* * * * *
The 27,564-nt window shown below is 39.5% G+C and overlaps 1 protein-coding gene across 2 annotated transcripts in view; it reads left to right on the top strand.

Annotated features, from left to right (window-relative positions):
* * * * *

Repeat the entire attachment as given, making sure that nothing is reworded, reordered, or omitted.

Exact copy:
The 27,564-nt window shown below is 39.5% G+C and overlaps 1 protein-coding gene across 2 annotated transcripts in view; it reads left to right on the top strand.

Annotated features, from left to right (window-relative positions):